According to First Rand chief executive, Sizwe Nxasana, South African lender First Rand invested $400 million in Ghana last year, and is re-evaluating the business case for opening operations in Kenya.
Africa's second-biggest bank by market value has scaled back its presence elsewhere across the globe to narrow its focus on Africa, where it already has businesses in countries such as Nigeria, Zambia, Mozambique and Tanzania.
The chief executive of the South African Bank said, "The $400m First Rand booked in Ghana Business went into agriculture, mining and real estate." First Rand was also applying for a banking licence in Ghana.
The money was a combination of its corporate and investment unit's lending and property-related investment through third party funds as well as the bank's money.
First Rand currently has a representative office in Kenya, which it set up in 2012 initially to book infrastructure and project financing deals and to scout for an acquisition. It hoped Kenya's position on the continent's east coast would allow it to make a play for the fast-growing Africa-India trade corridor.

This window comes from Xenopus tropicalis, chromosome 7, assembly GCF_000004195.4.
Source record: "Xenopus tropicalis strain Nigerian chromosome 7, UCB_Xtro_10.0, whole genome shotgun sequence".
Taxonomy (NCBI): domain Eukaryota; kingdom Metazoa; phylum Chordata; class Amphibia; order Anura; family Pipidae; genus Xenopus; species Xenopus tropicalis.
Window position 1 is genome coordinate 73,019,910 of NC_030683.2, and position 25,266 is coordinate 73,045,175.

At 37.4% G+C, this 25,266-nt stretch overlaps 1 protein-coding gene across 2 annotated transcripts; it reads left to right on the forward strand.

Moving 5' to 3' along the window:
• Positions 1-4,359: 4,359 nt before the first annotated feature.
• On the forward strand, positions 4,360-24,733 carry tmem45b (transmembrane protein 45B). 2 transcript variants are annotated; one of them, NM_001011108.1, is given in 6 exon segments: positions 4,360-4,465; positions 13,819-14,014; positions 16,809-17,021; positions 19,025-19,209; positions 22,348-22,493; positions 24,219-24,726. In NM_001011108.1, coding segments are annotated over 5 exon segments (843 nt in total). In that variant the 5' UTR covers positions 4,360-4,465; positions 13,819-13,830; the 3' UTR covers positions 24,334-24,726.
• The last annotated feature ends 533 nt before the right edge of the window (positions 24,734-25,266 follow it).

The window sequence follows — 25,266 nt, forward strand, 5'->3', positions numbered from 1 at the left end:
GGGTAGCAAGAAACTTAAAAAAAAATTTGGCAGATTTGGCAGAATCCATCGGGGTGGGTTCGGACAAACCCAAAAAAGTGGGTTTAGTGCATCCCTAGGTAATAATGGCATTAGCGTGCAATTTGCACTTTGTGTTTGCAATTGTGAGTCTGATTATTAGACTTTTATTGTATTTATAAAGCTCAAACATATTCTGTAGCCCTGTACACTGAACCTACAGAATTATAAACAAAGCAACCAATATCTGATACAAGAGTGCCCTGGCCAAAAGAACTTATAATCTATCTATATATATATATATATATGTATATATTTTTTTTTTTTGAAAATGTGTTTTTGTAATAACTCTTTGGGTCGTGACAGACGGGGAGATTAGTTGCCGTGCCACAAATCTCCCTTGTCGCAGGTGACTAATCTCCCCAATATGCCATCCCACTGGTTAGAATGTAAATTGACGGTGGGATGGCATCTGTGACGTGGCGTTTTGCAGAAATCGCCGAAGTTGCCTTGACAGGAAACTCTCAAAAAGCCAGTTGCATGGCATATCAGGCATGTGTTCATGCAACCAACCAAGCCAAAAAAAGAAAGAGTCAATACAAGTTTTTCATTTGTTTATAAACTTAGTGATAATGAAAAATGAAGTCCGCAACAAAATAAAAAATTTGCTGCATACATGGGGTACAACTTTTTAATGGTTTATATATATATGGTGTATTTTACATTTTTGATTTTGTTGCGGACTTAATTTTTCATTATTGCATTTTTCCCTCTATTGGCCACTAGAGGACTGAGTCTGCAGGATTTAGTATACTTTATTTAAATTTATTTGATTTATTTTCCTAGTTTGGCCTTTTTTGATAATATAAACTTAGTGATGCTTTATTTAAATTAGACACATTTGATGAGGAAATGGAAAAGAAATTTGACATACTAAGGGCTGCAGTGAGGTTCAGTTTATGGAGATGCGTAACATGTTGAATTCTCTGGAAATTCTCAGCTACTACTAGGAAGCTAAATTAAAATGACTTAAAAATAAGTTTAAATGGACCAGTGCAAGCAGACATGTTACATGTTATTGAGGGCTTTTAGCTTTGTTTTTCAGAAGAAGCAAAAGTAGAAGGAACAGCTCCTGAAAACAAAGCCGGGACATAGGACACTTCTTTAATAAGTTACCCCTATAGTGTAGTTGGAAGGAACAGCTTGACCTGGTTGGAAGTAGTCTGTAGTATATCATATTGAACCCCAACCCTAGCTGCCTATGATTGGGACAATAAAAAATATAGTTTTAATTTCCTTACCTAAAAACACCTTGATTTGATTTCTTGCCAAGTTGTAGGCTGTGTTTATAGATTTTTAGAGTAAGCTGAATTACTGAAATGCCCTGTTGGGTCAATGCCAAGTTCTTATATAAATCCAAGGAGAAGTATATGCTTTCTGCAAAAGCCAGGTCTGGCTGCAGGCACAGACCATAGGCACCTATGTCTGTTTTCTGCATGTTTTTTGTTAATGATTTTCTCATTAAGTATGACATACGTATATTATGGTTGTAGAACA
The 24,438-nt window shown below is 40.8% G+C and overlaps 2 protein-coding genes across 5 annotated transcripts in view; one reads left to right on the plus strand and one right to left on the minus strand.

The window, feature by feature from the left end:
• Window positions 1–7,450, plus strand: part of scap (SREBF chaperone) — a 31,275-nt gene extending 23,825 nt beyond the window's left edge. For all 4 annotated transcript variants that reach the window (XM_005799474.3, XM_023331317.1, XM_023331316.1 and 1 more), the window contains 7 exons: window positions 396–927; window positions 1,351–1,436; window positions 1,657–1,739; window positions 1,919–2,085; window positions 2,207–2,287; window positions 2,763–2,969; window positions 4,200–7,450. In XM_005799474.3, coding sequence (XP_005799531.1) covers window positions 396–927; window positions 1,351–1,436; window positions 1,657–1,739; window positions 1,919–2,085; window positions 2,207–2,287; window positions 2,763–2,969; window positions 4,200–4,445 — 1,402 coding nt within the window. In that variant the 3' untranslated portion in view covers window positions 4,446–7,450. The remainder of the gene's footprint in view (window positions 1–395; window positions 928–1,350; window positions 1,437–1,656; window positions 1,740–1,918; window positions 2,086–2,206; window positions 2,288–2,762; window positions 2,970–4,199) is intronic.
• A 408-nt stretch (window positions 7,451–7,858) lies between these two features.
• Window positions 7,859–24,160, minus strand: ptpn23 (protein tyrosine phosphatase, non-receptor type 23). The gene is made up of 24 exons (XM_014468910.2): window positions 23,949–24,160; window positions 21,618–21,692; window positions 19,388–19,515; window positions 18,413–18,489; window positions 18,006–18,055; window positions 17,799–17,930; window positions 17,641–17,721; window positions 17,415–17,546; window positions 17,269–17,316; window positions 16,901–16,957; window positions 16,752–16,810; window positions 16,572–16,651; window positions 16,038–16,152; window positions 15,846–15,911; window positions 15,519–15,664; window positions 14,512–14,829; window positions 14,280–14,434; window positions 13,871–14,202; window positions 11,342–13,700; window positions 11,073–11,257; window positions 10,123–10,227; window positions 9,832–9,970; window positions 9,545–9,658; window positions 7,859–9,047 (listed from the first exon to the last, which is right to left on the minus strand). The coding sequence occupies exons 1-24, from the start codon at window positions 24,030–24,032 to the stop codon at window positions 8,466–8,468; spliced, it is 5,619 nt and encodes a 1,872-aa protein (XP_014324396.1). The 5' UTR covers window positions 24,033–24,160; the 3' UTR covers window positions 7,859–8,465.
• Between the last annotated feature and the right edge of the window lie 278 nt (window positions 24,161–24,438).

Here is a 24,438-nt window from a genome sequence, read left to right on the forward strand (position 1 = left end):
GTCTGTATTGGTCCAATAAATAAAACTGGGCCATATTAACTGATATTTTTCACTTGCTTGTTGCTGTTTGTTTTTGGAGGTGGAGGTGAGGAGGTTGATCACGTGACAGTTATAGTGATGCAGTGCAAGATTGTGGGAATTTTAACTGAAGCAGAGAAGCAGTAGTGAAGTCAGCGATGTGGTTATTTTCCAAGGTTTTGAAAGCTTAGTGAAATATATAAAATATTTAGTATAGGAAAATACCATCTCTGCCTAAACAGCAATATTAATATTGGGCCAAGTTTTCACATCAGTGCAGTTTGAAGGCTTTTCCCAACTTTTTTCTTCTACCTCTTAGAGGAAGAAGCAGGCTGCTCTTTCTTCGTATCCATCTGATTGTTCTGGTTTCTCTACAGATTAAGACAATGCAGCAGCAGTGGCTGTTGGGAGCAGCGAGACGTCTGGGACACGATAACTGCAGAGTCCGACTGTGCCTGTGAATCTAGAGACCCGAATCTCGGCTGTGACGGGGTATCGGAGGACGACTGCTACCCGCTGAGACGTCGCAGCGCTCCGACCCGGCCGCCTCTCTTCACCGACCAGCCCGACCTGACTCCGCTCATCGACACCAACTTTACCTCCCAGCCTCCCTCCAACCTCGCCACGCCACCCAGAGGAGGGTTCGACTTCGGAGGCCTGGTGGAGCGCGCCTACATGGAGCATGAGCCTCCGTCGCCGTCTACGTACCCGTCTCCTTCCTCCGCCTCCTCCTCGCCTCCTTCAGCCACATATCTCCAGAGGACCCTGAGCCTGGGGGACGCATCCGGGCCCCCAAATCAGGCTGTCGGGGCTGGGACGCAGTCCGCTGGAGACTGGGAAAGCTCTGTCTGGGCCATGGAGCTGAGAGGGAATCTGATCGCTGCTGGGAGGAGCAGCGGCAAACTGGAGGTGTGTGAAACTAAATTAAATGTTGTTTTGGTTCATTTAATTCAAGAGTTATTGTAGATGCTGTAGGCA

The bank also has an Indian retail business, operating in Mumbai neighbourhoods. Because of overstated valuations in Africa, First Rand now prefers to set up operations elsewhere on the continent from scratch, instead of making large acquisitions.
The South African Bank abandoned talks to acquire a majority stake in Merchant Bank Ghana for over $90 million last year, because of NDC government's conflict of interest.
Nevertheless where is the $400m First Rand booked in Ghana Business, which according to the chief executive of the South African lender, First Rand, went into agriculture, mining and real estate?
Why are farmers, fisher and miners in the Country still crying for technological/technical and financial assistance from the government?
FRANCIS TAWIAH (Duisburg - Germany)